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Girard, PA, United States

Hyatt M.W.,Adventure Aquarium | Georoff T.A.,Philadelphia Zoo | Nollens H.H.,SeaWorld San Diego | Wells R.L.,Gulfarium Marine Adventure Park | And 4 more authors.
Journal of Zoo and Wildlife Medicine | Year: 2015

Aspergillosis is a common respiratory fungal disease in penguins managed under human care. Triazole antifungal drugs, including itraconazole, are most commonly used for treatment; however, itraconazole treatment failures from drug resistance are becoming more common, requiring newer treatment options. Voriconazole, a newer triazole, is being used more often. Until recently, no voriconazole pharmacokinetic studies had been performed in penguins, leading to empiric dosing based on other avian studies. This has led to increased anecdotal reporting of apparent voriconazole toxicity in penguins. This report describes 18 probable and 6 suspected cases of voriconazole toxicity in six penguin species from nine institutions: 12 African penguins (Spheniscus demersus), 5 Humboldt penguins (Spheniscus humboldti), 3 Magellanic penguins (Spheniscus magellanicus), 2 gentoo penguins (Pygoscelis papua papua), 1 macaroni penguin (Eudyptes chrysolophus), and 1 emperor penguin (Aptenodytes forsteri). Observed clinical signs of toxicity included anorexia, lethargy, weakness, ataxia, paresis, apparent vision changes, seizure-like activity, and generalized seizures. Similar signs of toxicity have also been reported in humans, in whom voriconazole therapeutic plasma concentration for Aspergillus spp. infections is 2-6 μg/ml. Plasma voriconazole concentrations were measured in 18 samples from penguins showing clinical signs suggestive of voriconazole toxicity. The concentrations ranged from 8.12 to 64.17 μg/ml, with penguins having plasma concentrations above 30 μg/ml exhibiting moderate to severe neurologic signs, including ataxia, paresis, and seizures. These concentrations were well above those known to result in central nervous system toxicity, including encephalopathy, in humans. This case series highlights the importance of species-specific dosing of voriconazole in penguins and plasma therapeutic drug monitoring. Further investigation, including pharmacokinetic studies, is warranted. The authors recommend caution in determining voriconazole dosages for use in penguin species. © Copyright 2015 by American Association of Zoo Veterinarians. Source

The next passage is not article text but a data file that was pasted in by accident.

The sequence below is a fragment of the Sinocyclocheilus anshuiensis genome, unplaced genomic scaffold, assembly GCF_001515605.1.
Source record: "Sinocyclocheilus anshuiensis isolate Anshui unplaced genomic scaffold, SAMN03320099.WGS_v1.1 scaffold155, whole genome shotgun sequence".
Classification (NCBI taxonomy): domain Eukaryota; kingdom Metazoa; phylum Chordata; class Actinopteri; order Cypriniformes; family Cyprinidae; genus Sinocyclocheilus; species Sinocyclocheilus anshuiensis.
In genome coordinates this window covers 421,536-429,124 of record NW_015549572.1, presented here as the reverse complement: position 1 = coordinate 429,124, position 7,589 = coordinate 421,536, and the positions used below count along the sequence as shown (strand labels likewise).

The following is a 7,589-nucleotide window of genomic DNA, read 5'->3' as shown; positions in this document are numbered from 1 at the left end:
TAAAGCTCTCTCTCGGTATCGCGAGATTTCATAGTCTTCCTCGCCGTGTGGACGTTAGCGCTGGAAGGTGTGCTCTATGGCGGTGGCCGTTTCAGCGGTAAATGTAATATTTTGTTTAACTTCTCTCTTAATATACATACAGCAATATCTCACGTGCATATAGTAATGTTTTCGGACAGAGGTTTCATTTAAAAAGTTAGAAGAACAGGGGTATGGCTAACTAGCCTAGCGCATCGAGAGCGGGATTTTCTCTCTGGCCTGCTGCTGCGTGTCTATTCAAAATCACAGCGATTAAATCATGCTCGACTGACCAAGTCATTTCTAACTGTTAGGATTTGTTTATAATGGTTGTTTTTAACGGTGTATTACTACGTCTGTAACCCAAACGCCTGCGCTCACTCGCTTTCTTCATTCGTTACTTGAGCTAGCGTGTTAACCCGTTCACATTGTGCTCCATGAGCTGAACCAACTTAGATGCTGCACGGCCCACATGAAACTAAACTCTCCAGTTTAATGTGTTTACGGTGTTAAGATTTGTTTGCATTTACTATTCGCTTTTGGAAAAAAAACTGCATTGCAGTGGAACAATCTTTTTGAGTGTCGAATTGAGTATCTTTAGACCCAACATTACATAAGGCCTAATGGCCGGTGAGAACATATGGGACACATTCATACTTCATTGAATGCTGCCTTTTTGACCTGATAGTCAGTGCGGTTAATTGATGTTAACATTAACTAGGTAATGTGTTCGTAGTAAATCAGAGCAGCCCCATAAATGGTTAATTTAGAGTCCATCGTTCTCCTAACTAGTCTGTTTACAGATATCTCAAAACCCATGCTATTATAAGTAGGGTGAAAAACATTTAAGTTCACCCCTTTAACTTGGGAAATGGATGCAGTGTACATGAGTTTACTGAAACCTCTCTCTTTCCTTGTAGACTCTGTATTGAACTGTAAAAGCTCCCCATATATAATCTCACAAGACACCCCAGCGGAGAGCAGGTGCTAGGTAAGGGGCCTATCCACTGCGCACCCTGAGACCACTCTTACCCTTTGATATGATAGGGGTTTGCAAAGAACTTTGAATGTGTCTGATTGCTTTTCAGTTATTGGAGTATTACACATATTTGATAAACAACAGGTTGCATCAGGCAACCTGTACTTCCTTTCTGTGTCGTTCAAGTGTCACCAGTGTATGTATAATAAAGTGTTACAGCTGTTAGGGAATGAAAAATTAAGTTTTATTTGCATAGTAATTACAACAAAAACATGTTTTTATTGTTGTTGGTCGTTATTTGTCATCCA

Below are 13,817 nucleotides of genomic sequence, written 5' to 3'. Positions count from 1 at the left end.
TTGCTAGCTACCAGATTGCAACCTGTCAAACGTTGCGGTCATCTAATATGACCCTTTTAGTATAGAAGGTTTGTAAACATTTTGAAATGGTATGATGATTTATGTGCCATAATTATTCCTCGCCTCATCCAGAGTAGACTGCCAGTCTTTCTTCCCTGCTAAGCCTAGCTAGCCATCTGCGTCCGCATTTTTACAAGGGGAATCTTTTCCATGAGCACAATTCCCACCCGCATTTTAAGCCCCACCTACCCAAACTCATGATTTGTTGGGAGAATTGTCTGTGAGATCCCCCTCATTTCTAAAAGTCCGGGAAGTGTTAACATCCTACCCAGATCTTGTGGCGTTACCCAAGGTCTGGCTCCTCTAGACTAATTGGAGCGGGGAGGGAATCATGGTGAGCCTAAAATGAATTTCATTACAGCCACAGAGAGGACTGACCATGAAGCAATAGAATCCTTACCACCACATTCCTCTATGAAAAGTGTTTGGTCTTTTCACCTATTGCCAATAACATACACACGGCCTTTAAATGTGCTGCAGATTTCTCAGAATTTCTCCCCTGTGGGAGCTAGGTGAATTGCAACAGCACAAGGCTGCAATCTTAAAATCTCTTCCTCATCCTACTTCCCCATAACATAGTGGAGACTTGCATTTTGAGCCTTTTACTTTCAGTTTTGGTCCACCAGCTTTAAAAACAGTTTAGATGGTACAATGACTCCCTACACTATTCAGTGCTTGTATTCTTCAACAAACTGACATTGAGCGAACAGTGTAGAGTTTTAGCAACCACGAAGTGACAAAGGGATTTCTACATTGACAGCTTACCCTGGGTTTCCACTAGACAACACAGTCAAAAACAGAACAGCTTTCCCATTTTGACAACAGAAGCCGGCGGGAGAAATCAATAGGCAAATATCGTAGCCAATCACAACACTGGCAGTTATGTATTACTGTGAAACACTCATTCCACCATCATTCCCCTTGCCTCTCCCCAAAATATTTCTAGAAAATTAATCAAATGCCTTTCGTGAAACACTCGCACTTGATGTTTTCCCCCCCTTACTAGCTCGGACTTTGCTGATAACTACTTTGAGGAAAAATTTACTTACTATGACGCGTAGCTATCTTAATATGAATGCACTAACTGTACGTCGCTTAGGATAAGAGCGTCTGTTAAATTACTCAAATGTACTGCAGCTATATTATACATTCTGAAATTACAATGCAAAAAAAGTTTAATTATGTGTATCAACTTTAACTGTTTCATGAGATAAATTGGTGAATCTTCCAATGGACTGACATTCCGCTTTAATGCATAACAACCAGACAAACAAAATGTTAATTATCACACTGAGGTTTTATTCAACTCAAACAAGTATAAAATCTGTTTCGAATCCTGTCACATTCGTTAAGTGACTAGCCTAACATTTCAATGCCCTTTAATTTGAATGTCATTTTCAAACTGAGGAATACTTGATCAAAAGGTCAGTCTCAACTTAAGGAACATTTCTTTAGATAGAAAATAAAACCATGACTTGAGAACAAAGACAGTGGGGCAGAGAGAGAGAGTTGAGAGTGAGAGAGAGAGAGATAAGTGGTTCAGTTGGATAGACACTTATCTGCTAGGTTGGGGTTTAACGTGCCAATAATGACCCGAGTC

Kierulff M.C.M.,Federal University of Espirito Santo | Kierulff M.C.M.,Instituto Pri Matas para a Conservacao da Biodiversidade | Ruiz-Miranda C.R.,State University of Norte Fluminense | de Oliveira P.P.,Instituto Pri Matas para a Conservacao da Biodiversidade | And 5 more authors.
International Zoo Yearbook | Year: 2012

In 1960, the Golden lion tamarin Leontopithecus rosalia was almost extinct in the wild and the captive population, with poor reproduction and survival, was not well established. In the 1970s, after many improvements, the captive population began to grow and the Poço das Antas Biological Reserve was created to protect the species. In the 1980s, long-term research was begun on the demography and socio-ecology of the Golden lion tamarins, along with community environmental education and a reintroduction programme of captive-born animals (initially in the reserve, later in neighbouring private forests). About 30 zoos contributed the 146 captive-born reintroduced tamarins, and provided information on social behaviour, nutrition and health that was critical to developing reintroduction strategies. In 1994, threatened groups isolated in small fragments were rescued and translocated to a protected forest. Both programmes have been successful as measured by survival and reproduction after release, and both techniques have established growing populations. Although new threats (introduction of exotic primates) continue to challenge our efforts to preserve the species, there is no doubt of the success of almost 30 years of the Golden Lion Tamarin Conservation Programme. © 2012 The Authors. International Zoo Yearbook © 2012 The Zoological Society of London. Source


Sim R.R.,Maryland Zoo in Baltimore | Sim R.R.,Birmingham Zoo Inc. | Allender M.C.,University of Illinois at Urbana - Champaign | Crawford L.K.,Johns Hopkins University | And 4 more authors.
Journal of Zoo and Wildlife Medicine | Year: 2016